We all know the importance of a good warm-up and cool-down session. Beyond promoting an injury-free training session, it can also help enhance athletic performance. Here are some mistakes that you may have been making unknowingly.
Do not start with static stretches
A static stretch is when you hold a stretched position for over 30 seconds. Doing so can reduce your athletic performance by hampering strength and power expression. As such, explore dynamic stretches that focus more on movement quality instead.
Rushing your warm-ups and cool-downs is far from effective and can even cause muscle strains, or worse, tears. If you are warming up for squats, deadlifts and lunges, be sure to do a bunch of dynamic stretches targeting your hips, quads, hamstrings and the rest of your lower body before moving on to the main event.
No sudden stops
Pacing yourself during your workout is crucial to ensure that you approach cooling down properly. This way, you can gradually lower your core temperature and heart rate which will prepare your muscles for recovery. While it can be tempting to fall flat on the ground to rest after a demanding workout, try your best to progressively reduce the intensity for better post-workout results.
Avoid doing the same warm up
Vary your warm ups for different workouts. If you are training for runs, give your legs and hips a little more attention during the warm up and cool down. You should also tailor your warm-ups to how your body feels at that point in time. For example, if you’ve been sitting at the desk the whole day and your shoulders feel tight, maybe try including some rear deltoid and scapulae work in your warm-ups.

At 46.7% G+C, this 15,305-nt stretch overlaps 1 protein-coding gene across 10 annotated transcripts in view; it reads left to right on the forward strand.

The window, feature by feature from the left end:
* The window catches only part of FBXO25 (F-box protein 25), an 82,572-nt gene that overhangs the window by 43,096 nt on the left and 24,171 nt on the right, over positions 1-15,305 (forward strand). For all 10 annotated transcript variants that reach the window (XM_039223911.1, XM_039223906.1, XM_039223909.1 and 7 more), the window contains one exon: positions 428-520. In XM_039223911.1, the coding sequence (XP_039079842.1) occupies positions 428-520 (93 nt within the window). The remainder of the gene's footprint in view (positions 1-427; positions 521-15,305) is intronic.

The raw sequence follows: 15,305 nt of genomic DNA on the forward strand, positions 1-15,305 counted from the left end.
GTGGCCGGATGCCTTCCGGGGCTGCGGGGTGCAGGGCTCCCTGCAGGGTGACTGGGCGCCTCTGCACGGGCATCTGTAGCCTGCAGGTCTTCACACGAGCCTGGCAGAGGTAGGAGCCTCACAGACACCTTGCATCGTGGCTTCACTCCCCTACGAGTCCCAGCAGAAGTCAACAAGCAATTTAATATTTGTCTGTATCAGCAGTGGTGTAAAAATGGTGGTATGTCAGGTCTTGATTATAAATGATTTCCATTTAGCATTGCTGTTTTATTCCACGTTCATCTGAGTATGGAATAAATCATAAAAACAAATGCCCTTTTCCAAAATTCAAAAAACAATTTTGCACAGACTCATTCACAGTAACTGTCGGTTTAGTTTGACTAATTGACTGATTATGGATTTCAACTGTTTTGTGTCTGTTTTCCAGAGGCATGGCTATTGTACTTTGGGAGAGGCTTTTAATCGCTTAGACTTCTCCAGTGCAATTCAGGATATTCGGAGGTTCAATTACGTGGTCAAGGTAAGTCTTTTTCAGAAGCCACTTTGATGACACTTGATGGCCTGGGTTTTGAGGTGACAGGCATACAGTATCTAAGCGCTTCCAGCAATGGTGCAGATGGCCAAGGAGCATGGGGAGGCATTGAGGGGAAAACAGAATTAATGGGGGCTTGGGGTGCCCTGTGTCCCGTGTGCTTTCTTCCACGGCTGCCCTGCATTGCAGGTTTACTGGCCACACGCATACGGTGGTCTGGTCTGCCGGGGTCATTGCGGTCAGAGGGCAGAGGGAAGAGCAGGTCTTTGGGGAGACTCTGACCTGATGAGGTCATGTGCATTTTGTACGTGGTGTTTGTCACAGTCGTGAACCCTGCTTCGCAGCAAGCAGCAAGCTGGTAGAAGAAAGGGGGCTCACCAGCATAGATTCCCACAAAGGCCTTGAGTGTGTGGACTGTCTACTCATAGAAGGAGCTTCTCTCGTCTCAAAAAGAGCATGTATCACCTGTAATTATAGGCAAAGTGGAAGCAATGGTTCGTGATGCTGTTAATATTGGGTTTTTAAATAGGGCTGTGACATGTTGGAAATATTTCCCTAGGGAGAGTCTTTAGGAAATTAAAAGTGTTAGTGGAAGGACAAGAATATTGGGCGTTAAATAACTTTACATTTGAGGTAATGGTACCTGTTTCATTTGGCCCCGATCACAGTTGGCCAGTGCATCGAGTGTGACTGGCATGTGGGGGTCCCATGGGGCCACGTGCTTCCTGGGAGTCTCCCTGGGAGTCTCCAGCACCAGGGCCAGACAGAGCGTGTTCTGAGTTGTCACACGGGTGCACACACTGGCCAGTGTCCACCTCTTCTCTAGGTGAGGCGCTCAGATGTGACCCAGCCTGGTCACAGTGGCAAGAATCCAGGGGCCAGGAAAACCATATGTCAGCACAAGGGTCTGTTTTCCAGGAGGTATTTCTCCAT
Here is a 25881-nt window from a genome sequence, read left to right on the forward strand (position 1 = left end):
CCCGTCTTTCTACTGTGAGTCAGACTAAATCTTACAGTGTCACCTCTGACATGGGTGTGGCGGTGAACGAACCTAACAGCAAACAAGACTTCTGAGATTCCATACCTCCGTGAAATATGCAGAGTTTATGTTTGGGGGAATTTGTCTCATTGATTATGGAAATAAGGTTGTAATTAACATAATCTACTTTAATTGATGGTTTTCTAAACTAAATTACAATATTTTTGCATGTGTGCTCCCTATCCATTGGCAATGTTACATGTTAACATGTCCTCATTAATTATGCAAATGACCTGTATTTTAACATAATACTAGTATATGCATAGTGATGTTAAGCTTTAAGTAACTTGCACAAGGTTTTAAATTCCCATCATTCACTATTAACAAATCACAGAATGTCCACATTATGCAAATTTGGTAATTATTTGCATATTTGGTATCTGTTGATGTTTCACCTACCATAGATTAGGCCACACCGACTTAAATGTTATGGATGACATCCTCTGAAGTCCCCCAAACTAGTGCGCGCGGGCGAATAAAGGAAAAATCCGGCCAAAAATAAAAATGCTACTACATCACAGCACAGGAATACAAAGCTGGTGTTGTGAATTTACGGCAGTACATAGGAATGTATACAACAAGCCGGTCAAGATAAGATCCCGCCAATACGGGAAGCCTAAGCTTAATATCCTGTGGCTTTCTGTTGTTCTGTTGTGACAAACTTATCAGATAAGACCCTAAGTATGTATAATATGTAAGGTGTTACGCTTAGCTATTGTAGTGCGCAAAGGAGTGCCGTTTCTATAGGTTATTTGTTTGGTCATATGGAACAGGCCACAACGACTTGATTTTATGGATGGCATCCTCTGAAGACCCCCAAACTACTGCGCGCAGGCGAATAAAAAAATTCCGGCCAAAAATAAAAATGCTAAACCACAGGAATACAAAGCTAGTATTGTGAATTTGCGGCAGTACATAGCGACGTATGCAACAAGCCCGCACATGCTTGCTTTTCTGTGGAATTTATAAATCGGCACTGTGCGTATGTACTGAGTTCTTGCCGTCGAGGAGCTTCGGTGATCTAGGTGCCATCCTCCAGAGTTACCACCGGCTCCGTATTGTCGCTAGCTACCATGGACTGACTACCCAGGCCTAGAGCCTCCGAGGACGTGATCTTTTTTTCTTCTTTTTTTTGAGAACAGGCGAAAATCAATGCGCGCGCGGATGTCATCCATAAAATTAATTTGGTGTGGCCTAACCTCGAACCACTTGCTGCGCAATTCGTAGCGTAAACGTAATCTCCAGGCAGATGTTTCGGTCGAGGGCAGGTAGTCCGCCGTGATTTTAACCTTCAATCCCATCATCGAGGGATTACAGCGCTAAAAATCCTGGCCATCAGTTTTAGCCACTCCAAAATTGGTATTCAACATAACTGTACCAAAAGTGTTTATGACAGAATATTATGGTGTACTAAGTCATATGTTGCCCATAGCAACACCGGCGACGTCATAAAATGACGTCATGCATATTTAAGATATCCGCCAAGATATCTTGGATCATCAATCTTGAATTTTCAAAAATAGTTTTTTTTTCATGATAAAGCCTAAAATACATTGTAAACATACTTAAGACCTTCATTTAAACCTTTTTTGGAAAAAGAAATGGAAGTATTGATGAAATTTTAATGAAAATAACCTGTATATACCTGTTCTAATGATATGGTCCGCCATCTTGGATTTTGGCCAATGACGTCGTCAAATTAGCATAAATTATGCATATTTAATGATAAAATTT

Use foam rollers
Foam rollers are a cheap alternative to deep tissue massages. Done properly, it can increase your joint’s range of motion, lower muscle soreness and speed up muscle recovery. Pick a foam density of your choice based on how much compression you need/can tolerate. Trigger point therapy balls are another popular choice, especially for those hard-to-reach spots like the tensor fasciae latae (TFL).
What you do leading up to your actual training may seem trivial, but it’s always the little things that tend to have a significant impact on our results. Making small but conscious changes to how you approach warming up and cooling down not only makes you more mindful of the condition of your body, but will also go a long way towards assisting in its maintenance.